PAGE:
Audit has always been a support function for banks that has served as the last line of defence for keeping the organisation safe from external attacks and provide assurance to business & stakeholders about the safely of the business from any malicious attempt to harm the data or assets of the business. With all companies virtually converting into data goldmines, Audit these days transforms itself into an IT function that ensures the ultimate defence of our prized data assets. Imagine Audit as the plumber / janitor who ensures there are no leaks and the supply pipes are safe from any corrosion or any other issues that may have started to infest the system.
Many of us see our touch point with Audit as a drag or an unending demand for application logs, access matrices, process documents (loads of them) and sometimes data trails by Audit for no reason. Development teams see certain BCP / BCM exercises as a huge overhead on the development process and from there comes the resentment for any department that enforces these processes or asks for evidence for compliance to those processes.
People can be motivated to comply with the processes. Programs can be built that way to comply to certain norms, but with a lot of things now getting automated and potential to have a machine learning & AI to churn the repetitive processes does that mean Audit teams will be irrelevant? May be, or maybe not.
People get ahead of themselves when they talk about AI. The advancements AI as a field took in past 2 years is more than past 10 years before that, and that’s because of the change in computational trends and contributions coming in by open source community to provide libraries that others can build on. This enables a lot of AI programs that are reliant on the default libraries available in the market.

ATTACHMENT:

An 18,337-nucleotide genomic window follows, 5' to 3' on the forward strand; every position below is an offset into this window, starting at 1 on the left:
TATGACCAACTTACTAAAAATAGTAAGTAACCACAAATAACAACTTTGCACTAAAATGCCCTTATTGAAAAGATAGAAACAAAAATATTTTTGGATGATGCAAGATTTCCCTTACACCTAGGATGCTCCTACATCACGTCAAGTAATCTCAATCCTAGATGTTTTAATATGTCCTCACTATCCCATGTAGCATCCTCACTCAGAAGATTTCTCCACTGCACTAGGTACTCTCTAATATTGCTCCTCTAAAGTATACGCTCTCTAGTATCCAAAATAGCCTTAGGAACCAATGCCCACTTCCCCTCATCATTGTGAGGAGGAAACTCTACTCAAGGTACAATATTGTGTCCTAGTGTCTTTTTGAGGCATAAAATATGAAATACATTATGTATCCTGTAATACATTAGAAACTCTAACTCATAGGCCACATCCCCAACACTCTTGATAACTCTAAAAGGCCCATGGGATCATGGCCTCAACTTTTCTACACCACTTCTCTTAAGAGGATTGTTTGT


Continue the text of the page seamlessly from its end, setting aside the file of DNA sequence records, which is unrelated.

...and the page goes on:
This brings some tough questions to the fore. Yes people are working hard to answer these questions and put them to rest but once a while these questions resurface. Some of these are:
- Are these libraries plagues with their own risks?
- Who assessed these libraries for the bias they bring with the data?
- What type of data set you run through with these libraries?
- How to manage inherent bias in the data, as it could be Garbage In – Garbage Out case?
These questions start from logical questions and stumble into the ethical fabric of the AI that we’re pledging ourselves to use. As an Audit function, the exercise to inspect a system with any sort of vulnerabilities gets even tougher. If the audit process misses the inherent risk introduced by the base model / algorithm used, then all other holes that we plug will not provide the full solution.
We’ve seen different models provide different level of accuracy, which can be improved with training, re-training and supplying more and more data for the model to evolve and build its own connections among the data sets. But if multiple risk assessment systems deploy AI systems independently then wouldn’t 80% accuracy of both systems brings the overall accuracy down to 64%.
It is Audit function’s responsibility to have an overarching view of this complex ecosystem and its moving parts to keep things in perspective. As I mentioned Audit’s main function is to provide Business Assurance with independent assessment. I am sure that AI adoption in the organisations will pose more headaches to Audit than any other department.
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